Tucker approves townhomes in Northlake, proposes tax increase

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Tucker City Hall. Photo by Dean Hesse.

By Logan C. Ritchie

Tucker City Council meetings are still being streamed online, but the June 14 meeting was the first with all council members together in person since March 2020.

Council members unanimously approved an ordinance to allow zoning for an 80-unit rental townhome development on Northlake Parkway at the June 14 meeting.

Developer Steve R. Martin, owner of SDM Partners, agreed to all changes presented by city staff, including an on-site management office and six-foot privacy fence along the property line. The developer is required to install a Marta bus shelter on Northlake Parkway.

Despite feedback from Tucker residents about affordability, the applicant has no plan to allow any Section 8 vouchers. Units being leased for six months are expected to come in at $1.70 per sq. ft., or $2,500 per month.

Recent development in Northlake includes a new Emory Healthcare facility, CDC Federal Credit Union and Fairfield Inn Residential, which is nearing its finish of The Reid at 2190 Northlake Parkway in Tucker. There, a one-bedroom, one-bathroom apartment is listed starting at $1,520 per month. Last month, Tucker City Council heard about potential development in Northlake to include a performing arts center, convention center, hotel, upscale grocer, 800 residential units and 127,000-sq. ft. of commercial space – all surrounding the WSB radio tower.

City Council focused on financials during the meeting, unanimously approving the $16.2 million FY22 2022 budget.

City Manager Tami Hanlin previously said the budget reflects the priorities of the community, mayor and council. Hanlin compared the FY22 budget to goals from the city’s comprehensive plan to enhance downtown Tucker, improve transportation connections, preserve and improve neighborhoods, strengthen recreational and community resources and bolster the city’s economic base.

The city approved hiring a capital projects manager in the Parks and Recreation department, and a planner and plan reviewer in Community Development. The city’s contract with Jacobs Engineering, a company that provides contract employees, will increase from $2,401,263 to $2,586,264 and expire in 2026.

Finance director Robert Porche presented a first read on 2021 tax changes. Tucker is proposing to maintain the same 0.9 millage rate since the city instituted a millage on Parks and Recreation in 2019.  Adopting this rate creates an increase in property taxes by 6.38 percent over the rollback millage rate, due to DeKalb County’s increase in projected revenues.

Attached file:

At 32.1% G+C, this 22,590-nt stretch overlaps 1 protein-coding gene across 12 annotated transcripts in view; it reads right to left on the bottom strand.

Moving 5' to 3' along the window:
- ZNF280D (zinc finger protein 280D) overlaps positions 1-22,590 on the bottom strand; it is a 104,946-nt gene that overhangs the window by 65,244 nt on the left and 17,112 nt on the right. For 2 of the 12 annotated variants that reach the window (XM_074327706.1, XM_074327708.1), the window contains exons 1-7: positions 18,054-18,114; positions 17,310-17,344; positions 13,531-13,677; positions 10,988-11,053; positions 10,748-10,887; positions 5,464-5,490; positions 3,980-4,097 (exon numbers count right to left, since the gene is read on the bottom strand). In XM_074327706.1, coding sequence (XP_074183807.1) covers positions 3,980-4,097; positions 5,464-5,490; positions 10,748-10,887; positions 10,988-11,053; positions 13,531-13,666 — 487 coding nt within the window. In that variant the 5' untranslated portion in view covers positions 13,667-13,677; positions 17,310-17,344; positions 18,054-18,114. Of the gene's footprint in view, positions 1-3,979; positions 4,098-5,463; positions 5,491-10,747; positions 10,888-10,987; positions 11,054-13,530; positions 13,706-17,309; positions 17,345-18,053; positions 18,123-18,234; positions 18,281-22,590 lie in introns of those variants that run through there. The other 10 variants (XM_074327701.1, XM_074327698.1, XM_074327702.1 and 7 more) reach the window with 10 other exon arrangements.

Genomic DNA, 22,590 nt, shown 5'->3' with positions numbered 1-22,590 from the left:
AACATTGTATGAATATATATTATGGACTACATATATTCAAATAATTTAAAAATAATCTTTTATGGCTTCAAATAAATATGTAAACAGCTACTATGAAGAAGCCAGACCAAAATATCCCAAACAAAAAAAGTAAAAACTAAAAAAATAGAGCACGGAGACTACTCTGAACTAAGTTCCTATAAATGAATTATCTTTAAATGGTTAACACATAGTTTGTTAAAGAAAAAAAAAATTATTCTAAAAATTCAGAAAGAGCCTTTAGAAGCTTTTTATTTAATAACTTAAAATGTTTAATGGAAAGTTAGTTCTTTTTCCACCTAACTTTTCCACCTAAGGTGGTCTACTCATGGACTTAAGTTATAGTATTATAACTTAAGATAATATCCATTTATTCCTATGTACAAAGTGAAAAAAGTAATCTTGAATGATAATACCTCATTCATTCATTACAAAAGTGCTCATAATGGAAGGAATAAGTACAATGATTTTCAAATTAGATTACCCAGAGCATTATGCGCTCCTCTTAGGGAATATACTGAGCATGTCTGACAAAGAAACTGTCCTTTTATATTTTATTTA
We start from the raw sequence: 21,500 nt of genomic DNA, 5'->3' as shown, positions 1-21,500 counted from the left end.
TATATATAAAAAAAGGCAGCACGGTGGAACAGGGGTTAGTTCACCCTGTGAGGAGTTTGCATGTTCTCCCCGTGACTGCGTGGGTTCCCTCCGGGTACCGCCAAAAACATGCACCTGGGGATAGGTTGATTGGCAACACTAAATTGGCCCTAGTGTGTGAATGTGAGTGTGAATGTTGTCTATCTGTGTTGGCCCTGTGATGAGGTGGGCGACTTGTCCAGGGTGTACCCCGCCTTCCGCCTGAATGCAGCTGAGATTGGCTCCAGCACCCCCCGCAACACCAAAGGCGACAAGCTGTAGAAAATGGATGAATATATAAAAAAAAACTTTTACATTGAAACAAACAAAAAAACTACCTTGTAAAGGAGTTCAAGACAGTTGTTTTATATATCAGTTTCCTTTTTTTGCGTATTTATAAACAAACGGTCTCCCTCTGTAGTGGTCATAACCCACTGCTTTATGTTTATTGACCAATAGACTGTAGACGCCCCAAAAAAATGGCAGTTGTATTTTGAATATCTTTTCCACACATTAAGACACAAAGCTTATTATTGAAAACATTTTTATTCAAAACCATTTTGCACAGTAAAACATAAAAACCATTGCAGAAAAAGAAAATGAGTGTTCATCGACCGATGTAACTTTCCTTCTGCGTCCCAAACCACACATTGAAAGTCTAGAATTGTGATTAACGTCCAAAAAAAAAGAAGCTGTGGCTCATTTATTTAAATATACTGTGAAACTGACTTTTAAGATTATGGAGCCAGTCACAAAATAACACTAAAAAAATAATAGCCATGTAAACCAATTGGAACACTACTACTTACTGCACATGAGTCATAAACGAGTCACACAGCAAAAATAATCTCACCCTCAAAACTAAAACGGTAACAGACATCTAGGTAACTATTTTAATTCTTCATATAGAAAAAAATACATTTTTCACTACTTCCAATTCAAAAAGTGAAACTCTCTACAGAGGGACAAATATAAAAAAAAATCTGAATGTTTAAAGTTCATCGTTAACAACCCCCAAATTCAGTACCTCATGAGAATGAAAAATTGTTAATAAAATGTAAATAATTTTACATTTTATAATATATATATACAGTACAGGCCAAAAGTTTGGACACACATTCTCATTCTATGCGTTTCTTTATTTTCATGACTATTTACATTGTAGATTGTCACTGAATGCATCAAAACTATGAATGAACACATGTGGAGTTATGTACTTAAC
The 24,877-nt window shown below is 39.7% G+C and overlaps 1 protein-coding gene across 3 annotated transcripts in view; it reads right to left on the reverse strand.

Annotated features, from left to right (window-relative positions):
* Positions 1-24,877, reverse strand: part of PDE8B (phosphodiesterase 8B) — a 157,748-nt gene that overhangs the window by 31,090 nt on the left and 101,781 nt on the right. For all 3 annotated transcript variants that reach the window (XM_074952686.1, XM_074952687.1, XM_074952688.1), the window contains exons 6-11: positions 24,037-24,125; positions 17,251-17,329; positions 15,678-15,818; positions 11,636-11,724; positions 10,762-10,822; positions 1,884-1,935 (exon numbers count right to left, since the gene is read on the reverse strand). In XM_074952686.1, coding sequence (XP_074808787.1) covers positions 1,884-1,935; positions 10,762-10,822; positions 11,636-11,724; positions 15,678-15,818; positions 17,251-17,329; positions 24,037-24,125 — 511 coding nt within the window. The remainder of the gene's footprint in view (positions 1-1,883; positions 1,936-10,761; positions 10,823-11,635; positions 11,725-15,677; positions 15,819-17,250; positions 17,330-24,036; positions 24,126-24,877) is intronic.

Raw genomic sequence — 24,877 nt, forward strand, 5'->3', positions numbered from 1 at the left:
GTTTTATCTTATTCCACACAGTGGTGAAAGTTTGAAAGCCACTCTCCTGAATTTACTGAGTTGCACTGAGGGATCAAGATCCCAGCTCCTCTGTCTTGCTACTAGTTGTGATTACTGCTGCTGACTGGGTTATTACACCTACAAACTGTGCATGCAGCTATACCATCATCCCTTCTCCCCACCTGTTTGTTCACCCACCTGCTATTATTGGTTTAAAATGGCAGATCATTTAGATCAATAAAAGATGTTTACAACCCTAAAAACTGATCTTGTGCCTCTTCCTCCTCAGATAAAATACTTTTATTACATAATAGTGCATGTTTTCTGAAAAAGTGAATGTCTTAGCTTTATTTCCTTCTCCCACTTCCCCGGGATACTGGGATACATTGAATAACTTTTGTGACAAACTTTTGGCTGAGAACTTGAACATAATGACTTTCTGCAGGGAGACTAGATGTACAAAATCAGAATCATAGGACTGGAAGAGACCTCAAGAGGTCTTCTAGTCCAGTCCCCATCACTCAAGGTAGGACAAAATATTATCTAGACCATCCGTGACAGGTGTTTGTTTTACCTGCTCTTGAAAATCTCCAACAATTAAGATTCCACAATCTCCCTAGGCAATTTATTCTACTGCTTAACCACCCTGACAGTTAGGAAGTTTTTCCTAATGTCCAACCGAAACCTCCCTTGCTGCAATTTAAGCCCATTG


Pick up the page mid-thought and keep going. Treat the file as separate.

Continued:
According to the city, the proposed tax increase for a home with a fair market value of $275,000 is approximately $5.94 and the proposed tax increase for non-homestead property with a fair market value of $750,000 is approximately $16.20.

A public hearing will be held at City Hall, 1975 Lakeside Parkway, Suite 350, Tucker, on June 28 at 11 a.m. and 6:45 p.m.

Mayor Frank Auman said, “It’s a big step for us in the development of the city. Up to now, the city’s had no property tax, no ad valorem tax, no taxes of its own. That was true and that was part of the plan. This step takes us into a place where we’re collecting our own taxes to, in this case, fund our park operations.”

Recent upgrades to Tucker parks include cosmetic and infrastructure improvements at Tucker Recreation Center, a new dog park at Henderson Park and accessories at Kelley Cofer Park and Rosenfeld Park swimming pools.

In other news:

– Thirty-nine new businesses applied for business license in Tucker. Councilmember Pat Soltys said every dollar of property taxes requires approximately six commercial dollars to support one household. “A lot of people don’t realize how important business dollars are to the development and wellbeing of the city,” said Soltys. “Without business support and tax dollars, we couldn’t do half the things we are doing.”

– City Council unanimously approved an ordinance to reduce water consumption from new commercial car wash facilities. Tucker’s city code will be amended using an ordinance from Metropolitan North Georgia Water Planning District, created by the Georgia General Assembly in 2001 to promote intergovernmental coordination of regional water issues.

– Tucker City Manager Tami Hanlin and Code Enforcement Manager Maricela Perdomo were accepted to Leadership DeKalb class of 2022, a 10-month leadership development program that addresses issues facing DeKalb County.

Read the original story on TuckerObserver.com.